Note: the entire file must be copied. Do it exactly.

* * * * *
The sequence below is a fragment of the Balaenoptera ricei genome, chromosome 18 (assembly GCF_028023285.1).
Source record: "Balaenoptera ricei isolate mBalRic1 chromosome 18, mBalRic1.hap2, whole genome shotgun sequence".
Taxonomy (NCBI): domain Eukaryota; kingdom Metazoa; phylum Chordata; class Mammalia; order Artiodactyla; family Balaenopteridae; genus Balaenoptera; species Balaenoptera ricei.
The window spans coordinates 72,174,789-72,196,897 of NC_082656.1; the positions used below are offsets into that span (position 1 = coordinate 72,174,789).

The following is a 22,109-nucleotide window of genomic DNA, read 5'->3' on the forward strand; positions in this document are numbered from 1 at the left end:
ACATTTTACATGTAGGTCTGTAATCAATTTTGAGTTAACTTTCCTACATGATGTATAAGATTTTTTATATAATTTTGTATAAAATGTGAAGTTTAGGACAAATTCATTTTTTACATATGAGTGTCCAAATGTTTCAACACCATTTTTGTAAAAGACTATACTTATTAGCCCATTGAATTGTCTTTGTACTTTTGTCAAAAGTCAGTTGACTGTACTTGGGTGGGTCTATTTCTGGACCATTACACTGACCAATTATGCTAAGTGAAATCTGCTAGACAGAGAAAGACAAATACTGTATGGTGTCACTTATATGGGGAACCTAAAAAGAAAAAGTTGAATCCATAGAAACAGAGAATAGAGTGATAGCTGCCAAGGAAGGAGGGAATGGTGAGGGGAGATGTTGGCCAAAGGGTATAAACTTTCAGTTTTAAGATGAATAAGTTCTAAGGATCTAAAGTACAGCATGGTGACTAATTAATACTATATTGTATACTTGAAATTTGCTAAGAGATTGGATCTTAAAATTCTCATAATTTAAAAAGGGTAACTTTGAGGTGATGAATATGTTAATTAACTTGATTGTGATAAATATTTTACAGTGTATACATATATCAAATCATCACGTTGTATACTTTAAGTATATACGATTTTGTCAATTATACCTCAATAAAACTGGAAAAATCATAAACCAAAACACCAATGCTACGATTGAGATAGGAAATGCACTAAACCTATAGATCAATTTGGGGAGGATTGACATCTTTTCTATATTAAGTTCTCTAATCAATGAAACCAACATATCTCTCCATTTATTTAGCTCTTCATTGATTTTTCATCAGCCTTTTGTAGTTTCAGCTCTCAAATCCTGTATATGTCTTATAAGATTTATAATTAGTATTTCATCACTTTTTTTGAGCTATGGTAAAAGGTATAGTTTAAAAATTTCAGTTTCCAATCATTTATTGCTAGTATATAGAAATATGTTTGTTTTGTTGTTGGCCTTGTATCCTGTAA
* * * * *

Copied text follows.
The sequence below is a fragment of the Balaenoptera ricei genome, chromosome 18 (assembly GCF_028023285.1).
Source record: "Balaenoptera ricei isolate mBalRic1 chromosome 18, mBalRic1.hap2, whole genome shotgun sequence".
Taxonomy (NCBI): domain Eukaryota; kingdom Metazoa; phylum Chordata; class Mammalia; order Artiodactyla; family Balaenopteridae; genus Balaenoptera; species Balaenoptera ricei.
The window spans coordinates 72,174,789-72,196,897 of NC_082656.1; the positions used below are offsets into that span (position 1 = coordinate 72,174,789).

The following is a 22,109-nucleotide window of genomic DNA, read 5'->3' on the forward strand; positions in this document are numbered from 1 at the left end:
ACATTTTACATGTAGGTCTGTAATCAATTTTGAGTTAACTTTCCTACATGATGTATAAGATTTTTTATATAATTTTGTATAAAATGTGAAGTTTAGGACAAATTCATTTTTTACATATGAGTGTCCAAATGTTTCAACACCATTTTTGTAAAAGACTATACTTATTAGCCCATTGAATTGTCTTTGTACTTTTGTCAAAAGTCAGTTGACTGTACTTGGGTGGGTCTATTTCTGGACCATTACACTGACCAATTATGCTAAGTGAAATCTGCTAGACAGAGAAAGACAAATACTGTATGGTGTCACTTATATGGGGAACCTAAAAAGAAAAAGTTGAATCCATAGAAACAGAGAATAGAGTGATAGCTGCCAAGGAAGGAGGGAATGGTGAGGGGAGATGTTGGCCAAAGGGTATAAACTTTCAGTTTTAAGATGAATAAGTTCTAAGGATCTAAAGTACAGCATGGTGACTAATTAATACTATATTGTATACTTGAAATTTGCTAAGAGATTGGATCTTAAAATTCTCATAATTTAAAAAGGGTAACTTTGAGGTGATGAATATGTTAATTAACTTGATTGTGATAAATATTTTACAGTGTATACATATATCAAATCATCACGTTGTATACTTTAAGTATATACGATTTTGTCAATTATACCTCAATAAAACTGGAAAAATCATAAACCAAAACACCAATGCTACGATTGAGATAGGAAATGCACTAAACCTATAGATCAATTTGGGGAGGATTGACATCTTTTCTATATTAAGTTCTCTAATCAATGAAACCAACATATCTCTCCATTTATTTAGCTCTTCATTGATTTTTCATCAGCCTTTTGTAGTTTCAGCTCTCAAATCCTGTATATGTCTTATAAGATTTATAATTAGTATTTCATCACTTTTTTTGAGCTATGGTAAAAGGTATAGTTTAAAAATTTCAGTTTCCAATCATTTATTGCTAGTATATAGAAATATGTTTGTTTTGTTGTTGGCCTTGTATCCTGTAA